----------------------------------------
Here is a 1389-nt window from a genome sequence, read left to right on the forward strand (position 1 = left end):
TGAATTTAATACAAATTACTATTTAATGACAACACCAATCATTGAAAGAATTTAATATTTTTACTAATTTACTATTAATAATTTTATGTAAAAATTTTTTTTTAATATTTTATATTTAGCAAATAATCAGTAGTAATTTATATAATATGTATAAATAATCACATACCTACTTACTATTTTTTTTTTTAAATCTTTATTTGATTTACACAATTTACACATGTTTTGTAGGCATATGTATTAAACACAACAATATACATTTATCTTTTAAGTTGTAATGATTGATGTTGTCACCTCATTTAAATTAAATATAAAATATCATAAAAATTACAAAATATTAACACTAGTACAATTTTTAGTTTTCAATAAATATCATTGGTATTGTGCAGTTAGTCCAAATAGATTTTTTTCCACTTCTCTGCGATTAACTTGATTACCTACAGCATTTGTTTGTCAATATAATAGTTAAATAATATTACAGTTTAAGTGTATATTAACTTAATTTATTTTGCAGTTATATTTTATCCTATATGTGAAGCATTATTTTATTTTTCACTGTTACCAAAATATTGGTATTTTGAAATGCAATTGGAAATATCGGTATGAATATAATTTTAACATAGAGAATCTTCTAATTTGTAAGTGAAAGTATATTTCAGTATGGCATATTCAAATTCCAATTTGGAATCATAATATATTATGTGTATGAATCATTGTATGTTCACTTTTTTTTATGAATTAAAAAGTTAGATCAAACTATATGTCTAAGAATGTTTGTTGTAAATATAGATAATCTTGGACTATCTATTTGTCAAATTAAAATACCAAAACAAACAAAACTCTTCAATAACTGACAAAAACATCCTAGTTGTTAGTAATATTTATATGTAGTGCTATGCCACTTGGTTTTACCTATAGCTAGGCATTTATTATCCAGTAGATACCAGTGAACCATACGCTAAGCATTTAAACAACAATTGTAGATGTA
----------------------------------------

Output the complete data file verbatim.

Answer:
Here is a 1389-nt window from a genome sequence, read left to right on the forward strand (position 1 = left end):
TGAATTTAATACAAATTACTATTTAATGACAACACCAATCATTGAAAGAATTTAATATTTTTACTAATTTACTATTAATAATTTTATGTAAAAATTTTTTTTTAATATTTTATATTTAGCAAATAATCAGTAGTAATTTATATAATATGTATAAATAATCACATACCTACTTACTATTTTTTTTTTTAAATCTTTATTTGATTTACACAATTTACACATGTTTTGTAGGCATATGTATTAAACACAACAATATACATTTATCTTTTAAGTTGTAATGATTGATGTTGTCACCTCATTTAAATTAAATATAAAATATCATAAAAATTACAAAATATTAACACTAGTACAATTTTTAGTTTTCAATAAATATCATTGGTATTGTGCAGTTAGTCCAAATAGATTTTTTTCCACTTCTCTGCGATTAACTTGATTACCTACAGCATTTGTTTGTCAATATAATAGTTAAATAATATTACAGTTTAAGTGTATATTAACTTAATTTATTTTGCAGTTATATTTTATCCTATATGTGAAGCATTATTTTATTTTTCACTGTTACCAAAATATTGGTATTTTGAAATGCAATTGGAAATATCGGTATGAATATAATTTTAACATAGAGAATCTTCTAATTTGTAAGTGAAAGTATATTTCAGTATGGCATATTCAAATTCCAATTTGGAATCATAATATATTATGTGTATGAATCATTGTATGTTCACTTTTTTTTATGAATTAAAAAGTTAGATCAAACTATATGTCTAAGAATGTTTGTTGTAAATATAGATAATCTTGGACTATCTATTTGTCAAATTAAAATACCAAAACAAACAAAACTCTTCAATAACTGACAAAAACATCCTAGTTGTTAGTAATATTTATATGTAGTGCTATGCCACTTGGTTTTACCTATAGCTAGGCATTTATTATCCAGTAGATACCAGTGAACCATACGCTAAGCATTTAAACAACAATTGTAGATGTA